The remains of the wreck of a British Third Rate ship of the line, HMS Invincible, which stranded and capsized on the Horse and Dean Sand on departing St. Helen's for Louisburg, Canada in 1758. This wooden sailing vessel was built in 1744 and captured from the French in 1747 at Cape Finisterre. When in French hands she was called L'Invincible.
Built for the French navy in 1744, L'Invincible was captured by Admiral Anson at Cap Finistère, in 1747. Study of the vessel's design gave rise to the very successful 74-gun frigate class of the Royal Navy, and as such she has a very important place in its history.
She was lost in 1758, when her rudder jammed and she failed to clear the Horse Tail sandbank in the Eastern Solent. Flooding was controlled until, in worsening weather, she was driven further on to the sandbank, two of her pumps broke and her hold flooded immediately. Stores and guns were transferred to hoys to lighten her, and by the third day all four chain pumps had broken. In deteriorating weather she rolled over onto her beam-ends and was completely wrecked.
Designation Order: (No 2), No 1307, 1980
Made: 1st September 1980
Laid before Parliament: 9th September 1980
Coming into force: 30th September 1980
Protected area: 100 metres within 50 44.34 N 01 02.23 W
No part of the restricted area lies above the high-water mark of ordinary spring tides.
Built at Rochefort 1744 and captured from the French at Cape Finisterre in 1747, L'Invincible was taken into the Royal Navy. On the 19th February 1758 as part of a fleet ordered to sail for Canada where she was to assist in the routing of the French, the order to weigh anchor was given. In raising her anchor she first refused to break free, but on getting free her hawser got stuck on the wrong side of the bow and could not be catted. In attempting to get clear, the ship's rudder became jammed and she ran aground on Horse Tail Sand. Efforts were made over the next two days to free her, including the use of kedge anchors, lightening ship and spreading more sail in an effort to drive her off the bank, but all failed. On the morning of the 21st February the weather worsened and she commenced pounding on the sandbank and later that morning capsized, filled with water and was abandoned.
The Court of Enquiry began in March 1758 on board the Royal George. 'The principals examined were the pilots, who made it appear that it was no misconduct in the master, for had the ship been their own they should have behaved just as he had done, whereupon the master was set at liberty.'
The date of the wreck indicated the Invincible but some records showed that the Invincible was lost off the Owers, and her armament was 18 pdrs, not 24pdrs. However, a letter from the Office of Ordnance dated 23.12.1755 in the Priddy's Hard archive showed that the 18pdrs were replaced by the 24pdrs, and the court martial transcript located the place of loss to the Horse and Dean Sands. A wooden tally stick found on the site with the words "INVINCIBLE Flying Jib 26 x 26 No.6" appears to confirm the identity of the vessel.
On the 5th May 1979, the remains of the vessel were found by a local Eastney fisherman when trawling off Portsmouth: an old piece of timber with a treenail was recovered, possibly exposed by the general lowering of the seabed by gravel dredgers. The fisherman returned to the site with two local divers who worked the site all summer raising various artefacts.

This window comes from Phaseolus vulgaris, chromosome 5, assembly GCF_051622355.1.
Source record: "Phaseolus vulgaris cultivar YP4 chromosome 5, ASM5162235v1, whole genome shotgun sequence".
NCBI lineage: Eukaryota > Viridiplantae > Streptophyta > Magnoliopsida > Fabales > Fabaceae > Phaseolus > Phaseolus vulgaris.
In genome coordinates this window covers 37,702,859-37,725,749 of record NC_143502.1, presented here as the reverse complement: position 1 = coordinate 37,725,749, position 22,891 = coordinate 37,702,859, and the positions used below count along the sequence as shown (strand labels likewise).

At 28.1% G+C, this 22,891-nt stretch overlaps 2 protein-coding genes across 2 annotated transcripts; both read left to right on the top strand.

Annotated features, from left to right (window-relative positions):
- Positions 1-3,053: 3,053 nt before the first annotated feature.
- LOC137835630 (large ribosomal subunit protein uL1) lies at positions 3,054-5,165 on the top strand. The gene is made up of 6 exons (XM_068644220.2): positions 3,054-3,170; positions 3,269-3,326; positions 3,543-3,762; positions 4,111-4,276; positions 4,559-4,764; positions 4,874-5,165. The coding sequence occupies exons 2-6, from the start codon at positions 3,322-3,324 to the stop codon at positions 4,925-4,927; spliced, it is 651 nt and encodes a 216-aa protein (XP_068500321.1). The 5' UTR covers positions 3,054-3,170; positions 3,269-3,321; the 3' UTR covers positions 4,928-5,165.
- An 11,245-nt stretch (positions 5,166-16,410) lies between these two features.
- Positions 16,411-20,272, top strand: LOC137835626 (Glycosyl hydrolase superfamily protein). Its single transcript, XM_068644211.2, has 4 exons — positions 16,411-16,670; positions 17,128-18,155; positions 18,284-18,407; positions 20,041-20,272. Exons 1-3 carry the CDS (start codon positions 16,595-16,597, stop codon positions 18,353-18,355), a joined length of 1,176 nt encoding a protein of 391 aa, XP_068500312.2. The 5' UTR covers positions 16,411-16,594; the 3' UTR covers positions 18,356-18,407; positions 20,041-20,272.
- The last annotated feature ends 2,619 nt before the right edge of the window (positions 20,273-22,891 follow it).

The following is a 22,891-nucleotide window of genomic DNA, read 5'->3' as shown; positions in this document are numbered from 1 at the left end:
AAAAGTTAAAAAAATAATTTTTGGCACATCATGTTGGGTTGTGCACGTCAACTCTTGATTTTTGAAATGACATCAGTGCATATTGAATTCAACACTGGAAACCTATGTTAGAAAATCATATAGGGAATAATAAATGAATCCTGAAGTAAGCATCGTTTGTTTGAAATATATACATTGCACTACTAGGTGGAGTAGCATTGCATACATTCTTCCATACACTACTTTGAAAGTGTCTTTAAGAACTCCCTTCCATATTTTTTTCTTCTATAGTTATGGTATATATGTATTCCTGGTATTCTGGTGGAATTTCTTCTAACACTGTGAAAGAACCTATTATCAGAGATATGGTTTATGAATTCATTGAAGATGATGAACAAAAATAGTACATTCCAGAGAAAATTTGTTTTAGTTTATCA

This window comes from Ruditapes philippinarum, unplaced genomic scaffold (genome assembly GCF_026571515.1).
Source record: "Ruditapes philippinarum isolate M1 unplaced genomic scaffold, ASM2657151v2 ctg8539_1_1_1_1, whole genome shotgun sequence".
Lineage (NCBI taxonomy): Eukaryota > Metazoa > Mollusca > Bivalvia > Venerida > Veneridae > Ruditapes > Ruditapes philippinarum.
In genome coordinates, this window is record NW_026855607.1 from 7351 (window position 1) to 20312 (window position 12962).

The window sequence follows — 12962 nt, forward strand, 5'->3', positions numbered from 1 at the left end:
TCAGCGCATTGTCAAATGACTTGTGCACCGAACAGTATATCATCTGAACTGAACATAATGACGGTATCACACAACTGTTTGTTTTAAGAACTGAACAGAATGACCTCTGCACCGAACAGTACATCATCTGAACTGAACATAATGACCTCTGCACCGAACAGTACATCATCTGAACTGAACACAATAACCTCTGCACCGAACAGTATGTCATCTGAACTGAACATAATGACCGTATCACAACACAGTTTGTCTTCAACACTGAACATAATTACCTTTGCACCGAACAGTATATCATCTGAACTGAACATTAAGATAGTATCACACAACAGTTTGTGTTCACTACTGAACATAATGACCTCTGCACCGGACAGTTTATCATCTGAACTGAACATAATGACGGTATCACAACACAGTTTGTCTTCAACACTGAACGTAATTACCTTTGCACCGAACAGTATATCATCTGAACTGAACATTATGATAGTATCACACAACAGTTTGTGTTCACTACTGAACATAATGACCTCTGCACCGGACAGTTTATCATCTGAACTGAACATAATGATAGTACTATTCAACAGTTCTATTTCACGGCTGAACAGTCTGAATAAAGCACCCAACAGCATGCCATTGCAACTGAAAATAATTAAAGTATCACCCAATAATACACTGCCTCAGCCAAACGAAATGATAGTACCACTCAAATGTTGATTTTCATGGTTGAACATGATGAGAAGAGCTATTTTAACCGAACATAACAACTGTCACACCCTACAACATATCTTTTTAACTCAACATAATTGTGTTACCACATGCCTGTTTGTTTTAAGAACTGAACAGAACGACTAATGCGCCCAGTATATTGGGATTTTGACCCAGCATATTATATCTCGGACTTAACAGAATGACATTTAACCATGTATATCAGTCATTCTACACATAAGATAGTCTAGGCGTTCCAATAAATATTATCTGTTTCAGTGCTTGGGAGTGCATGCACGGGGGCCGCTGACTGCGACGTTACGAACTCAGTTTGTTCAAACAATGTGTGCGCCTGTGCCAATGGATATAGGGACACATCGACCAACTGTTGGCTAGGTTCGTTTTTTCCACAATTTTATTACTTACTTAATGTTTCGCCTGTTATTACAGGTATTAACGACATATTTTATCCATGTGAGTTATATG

Lying on a sandbank of fine to medium grain sand and susceptible to seaweed cover, a pre-disturbance survey and attempt to identify this site was undertaken in 1980. Near the surface nine, 24, and 32pdr guns of a date prior to 1760, with rammer heads for 8 and 24pdrs, tampions and a cartridge pouch with a "G2" crown indicating George II were recorded.
The ship is now known to lie on her starboard side at an angle of 46 degrees and this portion of the hull is intact although she appears to have broken her back at the 64/65 frame. The wreck lies on the relatively flat, featureless bank known as the Horse Tail Sand, and the free running seawater leads to mobile sand and regular reductions in seabed level. The depth of the site is generally 6 to 7 metres. Part of the starboard side may be present in nearby wreckage. Sandglasses, a bronze adze and cooper's setter used to open barrels, and cartridge cases have been recovered from the site as have army buttons from 13 different regiments.
The remains are extensive and generally protrude less than 1 metre above the seabed. A feature which once stood 2 metres proud of the seabed, thought to have been the sternpost, was noted to be missing in 1998. In an adjacent area of the stern exposed timbers have been truncated, thought to have been by the MV Amer Ved which ran aground on the same sand in 1997, but there is no obvious sign of impact fracturing or splintering. This type of collision is a rare occurrence and not to be taken as constituting a significant threat. However, there is an extensive area of coherent vessel structure remaining exposed to the detrimental effects of free-running seawater, which may constitute the main threat to the long-term survival of the site. One possible strategy might be to stabilise and protect selected features considered to be of particular importance.
Magnetometer readings indicate that some cannon lie 200 metres to the south, confirming that the quarterdeck cannon were jettisoned when the vessel stranded.